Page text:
New buildings continue to pop up in downtown Corpus Christi, but a local landmark has stood on Chaparral Street for 90 years.
On Christmas Day 1929, Corpus Christi streamed into the city’s newest cinema: the Ritz. The $ 450,000 building on the corner of North Chaparral and Taylor Streets, owned and operated by the R&R Gulf Amusement Company, features Spanish Renaissance architecture that gives it the appearance of an outdoor courtyard Heaven to sit.
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At 1:00 p.m. a full house saw the first show of “It’s a Great Life” with the Duncan Sisters. Guests were also offered additional features such as “Climbing the Golden Stairs” and “The Toreador”, known as “All Talking Comedy”.
The popularity is decreasing
When the film house opened in 1929, it was one of the largest in the state and featured the latest in film technology.
In the 1970s, the crowds left downtown to shop and chat in the central and southern parts of the city. One-screen movie houses were out of date. Audiences wanted more films and more screens.
United Artists Theaters, the owner of six other theaters in town, announced in August 1972 that the Ritz would finally close on August 29 at 11 p.m. The last film was “Return of Sabata” with Lee Van Cleef.
Revival of the Music Hall
United Artists had discussed demolishing the theater when it closed in 1972. The second act of the theater was still pending.
Joe Poses and Dave Miller opened the venue as the Ritz Music Hall on July 24, 1974 with a rousing concert by Jerry Jeff Walker and his Lost Gonzo Band. The enthusiastic crowd lined up at 5:30 pm to hear his progressive country music before the doors opened at 7:00 pm
The St. James Group opened the concert before Jerry Jeff performed (clean-shaven and sober, a record in itself, the reporter noted). Walker later brought out Hondo Crouch from Luckenbach, Texas, and the two played “Will the Circle be Unbroken” as an encore for the avid concert goers.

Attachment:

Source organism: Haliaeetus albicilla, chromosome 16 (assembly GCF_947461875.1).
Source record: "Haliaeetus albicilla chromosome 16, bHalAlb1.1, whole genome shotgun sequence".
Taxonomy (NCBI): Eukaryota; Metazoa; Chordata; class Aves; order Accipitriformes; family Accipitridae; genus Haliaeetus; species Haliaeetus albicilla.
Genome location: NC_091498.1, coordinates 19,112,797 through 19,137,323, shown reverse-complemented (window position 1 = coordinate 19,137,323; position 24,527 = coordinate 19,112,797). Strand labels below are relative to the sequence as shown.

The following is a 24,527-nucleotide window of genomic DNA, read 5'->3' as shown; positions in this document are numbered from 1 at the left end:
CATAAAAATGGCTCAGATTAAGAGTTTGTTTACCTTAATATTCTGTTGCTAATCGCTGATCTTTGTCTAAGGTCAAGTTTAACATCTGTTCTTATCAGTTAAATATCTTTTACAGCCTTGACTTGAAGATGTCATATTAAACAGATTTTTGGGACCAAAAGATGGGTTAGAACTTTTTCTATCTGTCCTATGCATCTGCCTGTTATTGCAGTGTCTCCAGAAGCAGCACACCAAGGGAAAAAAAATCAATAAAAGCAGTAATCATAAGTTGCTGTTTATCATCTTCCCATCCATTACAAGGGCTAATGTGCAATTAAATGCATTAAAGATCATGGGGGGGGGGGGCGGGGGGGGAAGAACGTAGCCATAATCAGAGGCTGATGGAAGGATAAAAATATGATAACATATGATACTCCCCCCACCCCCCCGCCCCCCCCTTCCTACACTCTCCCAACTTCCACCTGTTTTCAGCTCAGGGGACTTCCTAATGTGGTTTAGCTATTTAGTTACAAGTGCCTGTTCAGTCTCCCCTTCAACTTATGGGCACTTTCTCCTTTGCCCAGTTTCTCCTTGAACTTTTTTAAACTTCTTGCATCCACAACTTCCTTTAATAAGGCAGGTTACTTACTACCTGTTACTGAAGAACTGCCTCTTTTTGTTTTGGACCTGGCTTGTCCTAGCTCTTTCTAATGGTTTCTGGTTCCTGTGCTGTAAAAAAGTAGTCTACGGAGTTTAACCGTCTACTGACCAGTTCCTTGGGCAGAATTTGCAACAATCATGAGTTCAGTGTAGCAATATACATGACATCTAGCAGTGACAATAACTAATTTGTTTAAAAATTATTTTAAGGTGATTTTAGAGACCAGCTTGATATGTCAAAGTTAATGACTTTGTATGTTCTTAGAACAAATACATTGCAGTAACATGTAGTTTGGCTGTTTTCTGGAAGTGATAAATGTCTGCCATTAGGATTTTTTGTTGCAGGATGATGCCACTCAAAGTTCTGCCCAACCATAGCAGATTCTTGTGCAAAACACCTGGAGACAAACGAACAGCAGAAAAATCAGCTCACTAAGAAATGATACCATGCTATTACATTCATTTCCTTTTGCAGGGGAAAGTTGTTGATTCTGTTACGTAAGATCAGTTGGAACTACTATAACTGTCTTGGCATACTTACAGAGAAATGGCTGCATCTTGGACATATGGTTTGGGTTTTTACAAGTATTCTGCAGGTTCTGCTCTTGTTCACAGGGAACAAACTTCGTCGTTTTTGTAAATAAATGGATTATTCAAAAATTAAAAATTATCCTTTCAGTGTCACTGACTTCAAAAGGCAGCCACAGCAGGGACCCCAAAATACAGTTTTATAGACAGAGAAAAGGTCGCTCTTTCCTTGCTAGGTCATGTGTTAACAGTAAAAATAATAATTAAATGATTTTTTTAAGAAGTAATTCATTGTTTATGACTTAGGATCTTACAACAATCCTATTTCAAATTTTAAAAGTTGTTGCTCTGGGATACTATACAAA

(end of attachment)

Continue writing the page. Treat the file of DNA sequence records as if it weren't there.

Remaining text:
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Despite its popularity, the owners of the music hall refused to extend the lease with the builder in December 1975 when they were unable to remove the seats to convert the theater into a club and increase capacity.
New owners and disputes with theater companies
New owners took over the music hall in March 1976 and again began booking music acts such as BW Stevenson, David Allan Coe and Ronnie Montrose. The theater began performing live plays in 1979.
In August 1981, two local theater groups get into an argument. The newly formed Encore Theater Corp. group agreed to an oral 6-month lease with the Ritz builders. But that included 10-year-old theater company Performing Players Corp. which the theater had used monthly since the end of 1979.
The Encore Theater group continued to perform in the room throughout the 1980s, including the premiere of Ken Kruse’s “The Battle of Corpus Christi” by local playwright Ken Kruse in honor of the city’s 200th anniversary in 1986. The troupe’s final performance “Gypsy” was in the theater in November 1989; They left the venue the following spring.
Current revitalization work
In December 1990, TRT Holdings officials announced the company’s plan to purchase the theater along with the downtown Wyndham and Marriott hotels.
The theater stood empty until January 5, 2006 when charitable heritage positive action, also known as the Corpus Christi PATCH and directed by Monica McLeod Sawyer, hosted the first event for the Ritz Revival.
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In 2010, TRT Holdings owner Robert Rowling donated the building to PATCH, and in 2012, Del Mar College students involved in technical drawing classes along with instructor Bob Klepac donated time outside of class to create a digital one Create architectural rendering of the restoration.
Last week, the city’s Tax Increment Redevelopment Zone committee agreed to accept Ritz’s recent fundraiser for Raise the Roof, which raised more than $ 100,000 in cash, pledges, and in-kind donations, backed by a $ 100,000 grant Combine dollars.
Next up at the Ritz is the second annual Que Bueno Taco Festival on Saturday, September 14th in downtown Corpus Christi. You’ll celebrate the city’s creative culture with art, music, and of course, tacos.
Allison Ehrlich writes about activities in South Texas and has a weekly Throwback Thursday column on local history. Support local journalism with a subscription to the Caller Times.